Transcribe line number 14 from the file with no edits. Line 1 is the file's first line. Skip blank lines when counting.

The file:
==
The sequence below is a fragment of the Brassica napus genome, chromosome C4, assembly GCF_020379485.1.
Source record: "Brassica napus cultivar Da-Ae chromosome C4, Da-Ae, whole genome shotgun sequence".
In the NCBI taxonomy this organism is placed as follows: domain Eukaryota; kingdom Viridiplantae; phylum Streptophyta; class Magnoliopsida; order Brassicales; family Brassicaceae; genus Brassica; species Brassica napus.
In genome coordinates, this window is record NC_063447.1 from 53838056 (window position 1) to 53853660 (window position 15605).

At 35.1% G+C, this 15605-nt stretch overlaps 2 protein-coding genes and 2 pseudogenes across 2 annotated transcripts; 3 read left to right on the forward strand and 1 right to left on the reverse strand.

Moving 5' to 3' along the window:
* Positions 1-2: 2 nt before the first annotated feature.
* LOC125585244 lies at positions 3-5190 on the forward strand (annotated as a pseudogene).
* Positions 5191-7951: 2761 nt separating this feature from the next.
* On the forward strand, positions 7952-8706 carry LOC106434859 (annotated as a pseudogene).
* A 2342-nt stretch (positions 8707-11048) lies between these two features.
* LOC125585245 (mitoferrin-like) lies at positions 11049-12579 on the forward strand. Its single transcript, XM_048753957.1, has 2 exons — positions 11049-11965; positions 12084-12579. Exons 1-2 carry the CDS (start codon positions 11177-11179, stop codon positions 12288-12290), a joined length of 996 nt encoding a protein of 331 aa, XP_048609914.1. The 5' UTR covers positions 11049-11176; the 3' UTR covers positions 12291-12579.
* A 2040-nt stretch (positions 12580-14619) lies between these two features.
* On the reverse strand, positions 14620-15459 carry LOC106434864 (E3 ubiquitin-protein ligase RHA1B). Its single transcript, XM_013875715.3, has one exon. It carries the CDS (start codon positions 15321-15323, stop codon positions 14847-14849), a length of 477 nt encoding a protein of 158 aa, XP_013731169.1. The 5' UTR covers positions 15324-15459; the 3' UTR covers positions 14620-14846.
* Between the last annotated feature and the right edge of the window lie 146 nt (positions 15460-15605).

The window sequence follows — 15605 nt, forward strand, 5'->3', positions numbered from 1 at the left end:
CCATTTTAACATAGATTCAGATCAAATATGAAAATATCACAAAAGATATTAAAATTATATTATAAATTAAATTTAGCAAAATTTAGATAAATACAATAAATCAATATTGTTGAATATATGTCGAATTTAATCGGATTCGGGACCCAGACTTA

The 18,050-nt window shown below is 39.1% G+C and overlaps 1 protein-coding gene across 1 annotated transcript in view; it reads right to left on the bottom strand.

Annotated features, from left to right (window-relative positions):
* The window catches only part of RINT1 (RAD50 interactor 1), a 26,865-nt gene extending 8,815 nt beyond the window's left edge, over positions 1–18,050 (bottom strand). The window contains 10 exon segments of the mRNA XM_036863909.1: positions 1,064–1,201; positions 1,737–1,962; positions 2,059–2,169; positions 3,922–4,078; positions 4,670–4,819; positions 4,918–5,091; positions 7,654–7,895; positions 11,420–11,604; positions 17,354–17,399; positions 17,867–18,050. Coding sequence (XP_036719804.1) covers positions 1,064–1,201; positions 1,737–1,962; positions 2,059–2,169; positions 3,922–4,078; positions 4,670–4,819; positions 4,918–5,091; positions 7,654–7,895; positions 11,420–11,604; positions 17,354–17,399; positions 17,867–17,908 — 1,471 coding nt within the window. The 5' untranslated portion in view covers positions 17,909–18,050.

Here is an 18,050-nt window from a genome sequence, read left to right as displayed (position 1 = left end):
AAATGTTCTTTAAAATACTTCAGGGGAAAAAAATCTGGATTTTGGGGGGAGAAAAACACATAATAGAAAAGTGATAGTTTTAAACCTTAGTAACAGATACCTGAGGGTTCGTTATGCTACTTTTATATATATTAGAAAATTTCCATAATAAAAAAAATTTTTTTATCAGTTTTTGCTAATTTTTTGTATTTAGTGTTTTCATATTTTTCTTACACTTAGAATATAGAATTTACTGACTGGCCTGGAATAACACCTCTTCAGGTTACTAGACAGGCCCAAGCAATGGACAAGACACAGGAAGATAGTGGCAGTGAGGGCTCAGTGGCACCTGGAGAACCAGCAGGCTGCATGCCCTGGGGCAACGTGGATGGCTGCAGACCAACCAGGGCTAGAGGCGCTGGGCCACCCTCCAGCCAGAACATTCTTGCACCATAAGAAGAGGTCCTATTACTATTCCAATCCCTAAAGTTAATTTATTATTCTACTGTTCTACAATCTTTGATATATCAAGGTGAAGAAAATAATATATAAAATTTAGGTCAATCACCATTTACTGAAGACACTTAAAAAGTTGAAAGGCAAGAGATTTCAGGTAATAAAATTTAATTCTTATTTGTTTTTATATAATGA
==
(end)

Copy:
* On the reverse strand, positions 14620-15459 carry LOC106434864 (E3 ubiquitin-protein ligase RHA1B). Its single transcript, XM_013875715.3, has one exon. It carries the CDS (start codon positions 15321-15323, stop codon positions 14847-14849), a length of 477 nt encoding a protein of 158 aa, XP_013731169.1. The 5' UTR covers positions 15324-15459; the 3' UTR covers positions 14620-14846.